The Air Force has built a $2.7 million water treatment facility at Wright-Patterson Air Force Base to scrub contaminants from two drinking wells at the sprawling base. The base expects to begin drawing water in May out of the wells shut down last year. BARRIE BARBER/STAFF

Wright-Patt treating tainted water in contaminated drinking wells

The latest drinking water samples pumped out of the two tainted wells show the treated water has nearly “non detectable” indicators of contaminants typically found in firefighting foam, according to Raymond F. Baker, 88th Civil Engineer Group branch chief.

RELATED: Closed Wright-Patterson drinking water wells could reopen

Crews built a $2.7 million water treatment system that uses charcoal filters to strip contamination out of the water. Two groundwater production wells in Area A exceed U.S. Environmental Protection Agency health advisory limits of 70 parts per trillion for lifetime exposure to perfluooctanoic acid, or PFOA, and perfluoroctanesulfonic acid, or PFOS, results show. The contaminants typically have been found in fire fighting foam sprayed at Wright-Patterson, officials have said.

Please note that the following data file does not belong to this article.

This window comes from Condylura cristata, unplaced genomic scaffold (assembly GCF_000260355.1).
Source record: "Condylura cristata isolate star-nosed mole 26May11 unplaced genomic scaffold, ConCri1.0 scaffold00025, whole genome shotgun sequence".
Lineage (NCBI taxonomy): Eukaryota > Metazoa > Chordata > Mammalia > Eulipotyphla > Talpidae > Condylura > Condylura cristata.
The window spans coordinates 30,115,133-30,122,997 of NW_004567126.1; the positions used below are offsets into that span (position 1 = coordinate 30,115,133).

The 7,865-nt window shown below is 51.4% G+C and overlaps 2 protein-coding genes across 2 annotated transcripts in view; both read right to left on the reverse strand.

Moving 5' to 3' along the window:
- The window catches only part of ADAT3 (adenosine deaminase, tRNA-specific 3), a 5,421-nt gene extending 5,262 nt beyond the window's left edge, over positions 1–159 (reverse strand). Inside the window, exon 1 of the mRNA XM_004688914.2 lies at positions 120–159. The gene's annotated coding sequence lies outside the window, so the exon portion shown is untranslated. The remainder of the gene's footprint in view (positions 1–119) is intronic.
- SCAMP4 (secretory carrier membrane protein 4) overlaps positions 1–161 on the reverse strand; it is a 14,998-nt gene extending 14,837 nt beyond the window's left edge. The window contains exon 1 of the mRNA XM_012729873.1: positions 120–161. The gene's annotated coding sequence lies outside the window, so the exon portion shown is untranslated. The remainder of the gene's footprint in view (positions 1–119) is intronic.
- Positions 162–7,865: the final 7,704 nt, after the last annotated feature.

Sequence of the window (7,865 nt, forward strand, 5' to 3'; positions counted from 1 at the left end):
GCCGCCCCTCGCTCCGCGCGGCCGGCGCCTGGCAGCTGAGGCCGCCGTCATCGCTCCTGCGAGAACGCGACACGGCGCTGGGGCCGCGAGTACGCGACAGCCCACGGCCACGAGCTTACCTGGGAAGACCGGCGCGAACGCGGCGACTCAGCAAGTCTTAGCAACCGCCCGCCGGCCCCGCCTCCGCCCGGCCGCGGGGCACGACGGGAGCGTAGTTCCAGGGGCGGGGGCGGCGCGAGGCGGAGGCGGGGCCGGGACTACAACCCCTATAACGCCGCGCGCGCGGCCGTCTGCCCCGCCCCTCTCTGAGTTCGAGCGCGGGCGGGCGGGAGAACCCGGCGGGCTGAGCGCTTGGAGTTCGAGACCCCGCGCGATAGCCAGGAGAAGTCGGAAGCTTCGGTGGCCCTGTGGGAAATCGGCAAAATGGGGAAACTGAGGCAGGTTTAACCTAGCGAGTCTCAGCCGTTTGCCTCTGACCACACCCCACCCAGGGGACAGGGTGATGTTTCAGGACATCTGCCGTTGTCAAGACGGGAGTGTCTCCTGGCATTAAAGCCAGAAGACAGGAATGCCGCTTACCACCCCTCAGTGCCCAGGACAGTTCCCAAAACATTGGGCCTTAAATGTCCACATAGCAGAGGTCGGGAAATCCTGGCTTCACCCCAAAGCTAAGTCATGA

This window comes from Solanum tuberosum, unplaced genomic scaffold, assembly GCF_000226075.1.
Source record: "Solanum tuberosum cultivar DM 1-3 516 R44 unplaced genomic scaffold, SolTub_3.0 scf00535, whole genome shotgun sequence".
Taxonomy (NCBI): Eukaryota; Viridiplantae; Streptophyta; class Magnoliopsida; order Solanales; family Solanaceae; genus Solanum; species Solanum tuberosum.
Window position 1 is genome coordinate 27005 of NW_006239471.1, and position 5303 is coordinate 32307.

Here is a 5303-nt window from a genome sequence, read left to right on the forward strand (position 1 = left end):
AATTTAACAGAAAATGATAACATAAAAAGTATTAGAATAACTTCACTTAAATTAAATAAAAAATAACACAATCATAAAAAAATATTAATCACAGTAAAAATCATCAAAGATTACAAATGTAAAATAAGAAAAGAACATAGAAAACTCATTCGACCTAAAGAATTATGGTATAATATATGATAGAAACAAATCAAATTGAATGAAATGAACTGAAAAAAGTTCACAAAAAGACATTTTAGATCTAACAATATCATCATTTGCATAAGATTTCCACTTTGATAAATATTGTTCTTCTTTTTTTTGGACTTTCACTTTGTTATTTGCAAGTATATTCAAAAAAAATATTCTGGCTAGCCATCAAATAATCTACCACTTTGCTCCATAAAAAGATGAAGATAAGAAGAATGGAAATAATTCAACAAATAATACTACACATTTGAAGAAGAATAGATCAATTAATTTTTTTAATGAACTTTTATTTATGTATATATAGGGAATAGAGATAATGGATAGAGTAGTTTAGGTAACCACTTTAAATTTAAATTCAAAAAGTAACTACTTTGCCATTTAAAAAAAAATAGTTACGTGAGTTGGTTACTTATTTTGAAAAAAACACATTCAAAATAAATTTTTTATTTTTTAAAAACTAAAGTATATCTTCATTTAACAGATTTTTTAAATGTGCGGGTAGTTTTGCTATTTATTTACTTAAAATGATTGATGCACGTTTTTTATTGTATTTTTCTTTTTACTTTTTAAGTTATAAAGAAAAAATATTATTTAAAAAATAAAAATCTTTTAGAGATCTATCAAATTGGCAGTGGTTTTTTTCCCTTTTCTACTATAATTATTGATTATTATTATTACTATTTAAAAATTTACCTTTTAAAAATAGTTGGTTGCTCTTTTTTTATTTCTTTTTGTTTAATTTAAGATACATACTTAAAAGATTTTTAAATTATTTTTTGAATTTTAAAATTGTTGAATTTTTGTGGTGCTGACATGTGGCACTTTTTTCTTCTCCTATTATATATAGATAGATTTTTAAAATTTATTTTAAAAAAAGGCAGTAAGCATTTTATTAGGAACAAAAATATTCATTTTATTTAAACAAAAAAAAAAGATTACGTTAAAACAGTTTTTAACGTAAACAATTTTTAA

Before treatment, one well show contaminant levels around 700 parts per trillion and the second at about 200 parts per trillion, Baker said Thursday. Wright-Patterson started pumping drinking water out of the wells on June 2., he said. Contamination forced shutdown of the wells in May 2016. At the time, a health advisory was issued for pregnant women and infants.

The Miami Valley base has six drinking water wells in Area A that serve 16,500 people, according to Wright-Patterson spokeswoman Marie Vanover.

The base has four additional drinking wells in Area B. Wright-Patterson has an estimated 27,000 employees.

The Ohio EPA has had concerns a groundwater contamination plume could reach seven city of Dayton water production wells at Huffman Dam near the military installation.

RELATED: City stopped pumping water from well field near Wright-Patt

The Huffman Dam wells, shut down in April as a precaution, remain closed, according to Michele D. Simmons, a city water department environmental manager.

In June, the city tested groundwater monitoring wells on the site which showed contamination levels were below the EPA threshold of 70 parts per trillion, she said in an email Thursday.

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